Chromag Trailmaster LTD Saddle - Oiled Leather is Better
GEAR REVIEW/EDITORIAL

Chromag Trailmaster LTD Saddle - Oiled Leather is Better

Words Andrew Major
Photos Andrew Major
Date Apr 11, 2017

Chromag Trailmaster LTD

Back in  2013 I first spotted Chromag's Trailmaster LTD saddle and I had to have one. I'd been going through saddles at an epic rate, riding regularly in our wet winters and the idea of a ti-railed saddle that would last a few seasons on my hardtail was too good to pass up, at any cost. 

And oh my. It looked so good. Oiled and embossed, it was far and away the sexiest saddle I'd ever seen. It's still a decent looking perch and the extensive patina reminds me of some biblical winter rides and awesome, or awkward, off-the-bike moments. 

Chromag Trailmaster LTD NSMB AndrewM

This Trailmaster LTD has been on multiple hardtails, a full suspension Yeti, and spent many hours on a commuter before I had an epiphany and switched to the Chromag Moon and WTB's Deva on my personal bikes. It still does regular duty on test bikes that arrive with saddles my sit-bones don't fancy.

The heavy-stock leather simply outlasts other saddles including Chromag's very popular Durable Top (DT) models. I'm sure I could have oiled it as with a leather Brooks but frankly I'm curious to see how long it can keep going in the raw.

Chromag Trailmaster LTD NSMB AndrewM

The same Trailmaster LTD after years of wear. The long flatish top and comfortable nose is a great choice on bikes with slackish seat angles like the Trek Stache.  

Leather is Better

Light mahogany, burnt sienna, ochre or dark chocolate; there's nothing quite like a long-lasting and sweet looking oiled leather saddle. And that's especially true if the saddle isn't one that has to break in my gooch for a couple hundred hours before I can walk properly after a ride. 

Some saddles you break in. Some saddles break you in.

My Chromag Trailmaster LTD

The oiled & embossed leather Chromag Trailmaster LTD. It is a gorgeous, comfortable and incredibly long lasting saddle. If only one of my current perineal preferences had a similar treatment. 

It all sounds so good an yet, more recently I have forsaken my Trailmaster LTD. As comfy as it is I prefer something narrower and less padded for long days in the saddle. Choice is chief and perfect would be a combination of one of my current favourite saddles and an oiled leather cover.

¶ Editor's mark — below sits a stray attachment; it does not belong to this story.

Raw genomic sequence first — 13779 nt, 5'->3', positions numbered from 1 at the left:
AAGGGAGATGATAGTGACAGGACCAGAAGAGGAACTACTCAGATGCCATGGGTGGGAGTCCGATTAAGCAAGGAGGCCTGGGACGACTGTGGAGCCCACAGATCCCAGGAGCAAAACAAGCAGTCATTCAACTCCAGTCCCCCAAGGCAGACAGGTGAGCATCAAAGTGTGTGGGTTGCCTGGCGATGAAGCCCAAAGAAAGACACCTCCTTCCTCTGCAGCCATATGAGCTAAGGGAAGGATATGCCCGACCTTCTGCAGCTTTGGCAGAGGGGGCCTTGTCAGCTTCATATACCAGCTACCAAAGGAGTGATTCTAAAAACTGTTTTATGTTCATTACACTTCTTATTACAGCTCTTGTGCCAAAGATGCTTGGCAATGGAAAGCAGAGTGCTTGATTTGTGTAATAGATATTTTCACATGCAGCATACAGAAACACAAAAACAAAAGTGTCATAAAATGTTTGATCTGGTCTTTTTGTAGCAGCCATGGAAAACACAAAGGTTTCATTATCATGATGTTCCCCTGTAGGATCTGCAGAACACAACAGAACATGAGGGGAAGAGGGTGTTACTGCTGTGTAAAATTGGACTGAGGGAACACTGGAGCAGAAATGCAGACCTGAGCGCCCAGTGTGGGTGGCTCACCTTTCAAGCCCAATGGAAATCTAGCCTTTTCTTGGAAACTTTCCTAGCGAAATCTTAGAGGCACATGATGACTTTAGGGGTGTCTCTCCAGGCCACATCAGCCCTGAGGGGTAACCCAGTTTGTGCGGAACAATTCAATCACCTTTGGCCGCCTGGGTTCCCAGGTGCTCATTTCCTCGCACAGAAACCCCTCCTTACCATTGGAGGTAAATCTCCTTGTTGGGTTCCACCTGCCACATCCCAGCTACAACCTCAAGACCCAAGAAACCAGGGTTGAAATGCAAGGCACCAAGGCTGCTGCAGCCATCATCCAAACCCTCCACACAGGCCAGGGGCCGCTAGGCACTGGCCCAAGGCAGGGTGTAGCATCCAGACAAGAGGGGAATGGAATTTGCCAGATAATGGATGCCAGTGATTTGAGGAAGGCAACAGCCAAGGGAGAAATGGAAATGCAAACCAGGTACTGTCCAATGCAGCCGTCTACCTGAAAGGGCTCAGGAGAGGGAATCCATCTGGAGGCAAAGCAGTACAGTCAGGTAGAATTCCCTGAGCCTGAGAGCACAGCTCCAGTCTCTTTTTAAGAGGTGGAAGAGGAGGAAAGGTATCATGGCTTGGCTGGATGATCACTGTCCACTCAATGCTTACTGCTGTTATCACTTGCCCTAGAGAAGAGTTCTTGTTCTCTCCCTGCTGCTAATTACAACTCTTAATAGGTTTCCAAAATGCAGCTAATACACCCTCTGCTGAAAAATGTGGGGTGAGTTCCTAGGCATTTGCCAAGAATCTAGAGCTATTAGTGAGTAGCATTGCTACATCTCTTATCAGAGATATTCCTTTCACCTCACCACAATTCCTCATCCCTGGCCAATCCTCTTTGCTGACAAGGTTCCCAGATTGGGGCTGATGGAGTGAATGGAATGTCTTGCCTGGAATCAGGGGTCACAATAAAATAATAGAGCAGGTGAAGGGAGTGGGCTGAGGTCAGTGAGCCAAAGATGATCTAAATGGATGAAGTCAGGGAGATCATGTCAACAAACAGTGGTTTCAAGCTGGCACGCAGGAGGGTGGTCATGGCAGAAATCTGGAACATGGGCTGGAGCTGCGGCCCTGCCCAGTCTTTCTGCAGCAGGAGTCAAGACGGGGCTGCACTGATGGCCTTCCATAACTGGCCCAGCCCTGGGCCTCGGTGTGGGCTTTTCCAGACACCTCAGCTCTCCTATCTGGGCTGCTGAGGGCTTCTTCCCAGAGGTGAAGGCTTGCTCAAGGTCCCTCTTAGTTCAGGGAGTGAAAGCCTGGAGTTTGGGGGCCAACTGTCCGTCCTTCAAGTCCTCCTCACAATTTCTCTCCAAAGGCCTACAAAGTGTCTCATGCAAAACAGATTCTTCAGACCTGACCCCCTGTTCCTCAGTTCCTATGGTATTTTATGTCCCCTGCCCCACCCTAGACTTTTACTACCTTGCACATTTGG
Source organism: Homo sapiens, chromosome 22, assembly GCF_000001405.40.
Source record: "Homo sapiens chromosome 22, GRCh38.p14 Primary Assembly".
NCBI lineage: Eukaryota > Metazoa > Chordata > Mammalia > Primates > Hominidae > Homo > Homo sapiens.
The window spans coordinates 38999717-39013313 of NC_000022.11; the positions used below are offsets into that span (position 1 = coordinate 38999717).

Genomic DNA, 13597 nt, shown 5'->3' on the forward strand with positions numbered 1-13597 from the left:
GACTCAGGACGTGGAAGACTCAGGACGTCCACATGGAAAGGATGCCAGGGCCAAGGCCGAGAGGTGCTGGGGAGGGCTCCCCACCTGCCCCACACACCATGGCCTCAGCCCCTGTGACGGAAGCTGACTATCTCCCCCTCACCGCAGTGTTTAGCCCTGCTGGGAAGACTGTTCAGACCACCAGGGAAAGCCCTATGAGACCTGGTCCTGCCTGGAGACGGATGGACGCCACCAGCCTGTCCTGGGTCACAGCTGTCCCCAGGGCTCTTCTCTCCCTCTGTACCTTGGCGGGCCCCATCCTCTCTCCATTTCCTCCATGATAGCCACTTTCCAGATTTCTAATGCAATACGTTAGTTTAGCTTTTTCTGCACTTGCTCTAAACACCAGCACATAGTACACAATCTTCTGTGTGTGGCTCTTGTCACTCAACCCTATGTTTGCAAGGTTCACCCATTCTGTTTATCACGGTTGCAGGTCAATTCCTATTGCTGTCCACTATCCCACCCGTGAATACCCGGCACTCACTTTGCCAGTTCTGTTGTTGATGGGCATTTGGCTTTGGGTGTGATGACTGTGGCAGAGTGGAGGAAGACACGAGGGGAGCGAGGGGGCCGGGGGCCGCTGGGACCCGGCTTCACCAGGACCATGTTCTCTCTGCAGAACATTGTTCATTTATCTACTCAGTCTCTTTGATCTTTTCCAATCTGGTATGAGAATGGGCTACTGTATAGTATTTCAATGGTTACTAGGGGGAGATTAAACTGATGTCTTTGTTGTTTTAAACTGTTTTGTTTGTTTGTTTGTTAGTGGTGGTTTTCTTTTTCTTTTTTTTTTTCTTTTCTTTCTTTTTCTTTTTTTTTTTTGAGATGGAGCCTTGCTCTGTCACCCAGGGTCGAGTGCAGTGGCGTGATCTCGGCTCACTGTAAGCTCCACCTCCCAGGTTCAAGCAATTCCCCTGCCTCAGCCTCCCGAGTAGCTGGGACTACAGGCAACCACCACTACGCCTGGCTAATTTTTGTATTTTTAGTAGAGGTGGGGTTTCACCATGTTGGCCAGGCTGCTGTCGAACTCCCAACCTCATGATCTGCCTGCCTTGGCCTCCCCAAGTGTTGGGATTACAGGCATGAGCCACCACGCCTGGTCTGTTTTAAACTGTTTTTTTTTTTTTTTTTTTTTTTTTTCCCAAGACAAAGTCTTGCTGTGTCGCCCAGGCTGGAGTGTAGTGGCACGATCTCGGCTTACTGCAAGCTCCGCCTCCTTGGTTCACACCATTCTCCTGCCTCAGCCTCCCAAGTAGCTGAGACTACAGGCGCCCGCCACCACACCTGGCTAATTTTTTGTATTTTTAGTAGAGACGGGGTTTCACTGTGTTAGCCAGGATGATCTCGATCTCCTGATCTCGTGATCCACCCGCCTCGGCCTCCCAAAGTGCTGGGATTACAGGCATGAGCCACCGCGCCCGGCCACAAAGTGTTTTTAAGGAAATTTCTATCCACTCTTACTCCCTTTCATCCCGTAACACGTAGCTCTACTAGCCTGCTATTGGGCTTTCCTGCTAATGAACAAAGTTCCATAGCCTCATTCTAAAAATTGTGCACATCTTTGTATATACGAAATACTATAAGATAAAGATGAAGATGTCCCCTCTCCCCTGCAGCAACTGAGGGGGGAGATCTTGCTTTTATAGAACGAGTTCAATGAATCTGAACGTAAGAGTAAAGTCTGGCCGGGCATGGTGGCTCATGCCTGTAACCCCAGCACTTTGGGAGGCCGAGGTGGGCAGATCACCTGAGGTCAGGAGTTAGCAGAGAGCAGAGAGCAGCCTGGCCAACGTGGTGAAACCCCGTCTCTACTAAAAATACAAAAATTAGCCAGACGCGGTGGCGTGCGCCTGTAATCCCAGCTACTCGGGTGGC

WTB Deva Saddle

A WTB Deva with a solid Ti rails and a heavy-stock oiled leather cover? Yes please.

The Chromag Moon is my Perineal Favourite

Is it a big stretch to ask Chromag to apply their LTD treatment to one of my favourite pedaling platforms their Mood | Moon saddle? I'm sure it comes down to numbers but who doesn't love getting in the Mood?

There's some fit science when it comes to saddles, especially for road use, but a lot of the choice in width, shape or padding firmness comes down to personal preference. I'm an advocate for having my favorite covering stretched over a Chromag Mood or a WTB Deva but that's not the point.

Be it an SDG, Selle Italia,  WTB, Chromag, Terry, Deity, Fizik or Fabric wouldn't you love the oiled leather treatment on your preferred perch?

X-Fusion Manic NSMB AndrewM

Fall on my Honzo, Winter on the Wozo and Spring on the Stache. The oiled leather cover just keeps kickin'. 

The Price

A Trailmaster LTD sells for around $120 (USD) which is at the premium end of mountain bike saddles without touching what roadies will unload for a pedestal. But it's within range for a performance saddle. To put that in perspective it's a $40 (USD) premium for forever-wearing leather cover. Sadly, it's no longer available with ti rails. The current chromoly-railed model weighs 320 grams and measures 284 x 140mm.

It may not be realistic to take my favourite saddles, up the price by 50% and then imagine sweet, sweet leather versions. But that's what I'm doing. And I think there is a strong argument for manufacturers and riders to get on the oiled heavy-stock leather program. 

Check out the Chromag Trailmaster LTD here...

Comments

whatyouthink
+2
whatyouthink  - April 12, 2017, 7:24 a.m.

yup greatest saddle i have ever owned. like pedaling from a couch

Reply

morgman
+2
Morgan Taylor  - April 12, 2017, 7:38 a.m.

The first Trailmaster I had was a standard black one. The padded nose worked quite well for me for steep climbs, and it was good at reducing bruising around my knees and inner thighs. When I built my Rootdown I got a Trailmaster LTD. The fit of the LTD was different – it was less compliant, and as a result felt slightly fatter at the nose. I never really enjoyed it like as much as that first Trailmaster, and ended up passing it on. 

Two things though: saddle fit is very personal, and if it works for you, it works; and I have historically ridden in padded shorts, but am now mostly riding Brooks saddles in merino boxers. So maybe the Trailmaster would work for me again. And, conveniently, the friend I gave my original black one to has just offered to give it back.

Reply

AndrewMajor
+1
Andrew Major  - April 12, 2017, 7:52 a.m.

That's interesting - I've never owned a regular Trailmaster but can't imagine wanting the LTD any stiffer. Not so for the Moon|Mood though. I wonder if perfection would become too stiff with the oiled leather treatment.

Which model of Brooks? What do you do for maintenance?

And most interestingly - which Merino boxers? I've tried IceBreaker and SmartWool but found both disintegrate with mountain bike use (saddle contact points wear - yes with shorts overtop). I've switched to Saxx for non-chamois rides... their performance stuff wicks surprisingly well but I'd still prefer merino if I could find some that last.

Reply

morgman
+1
Morgan Taylor  - April 12, 2017, 10:47 a.m.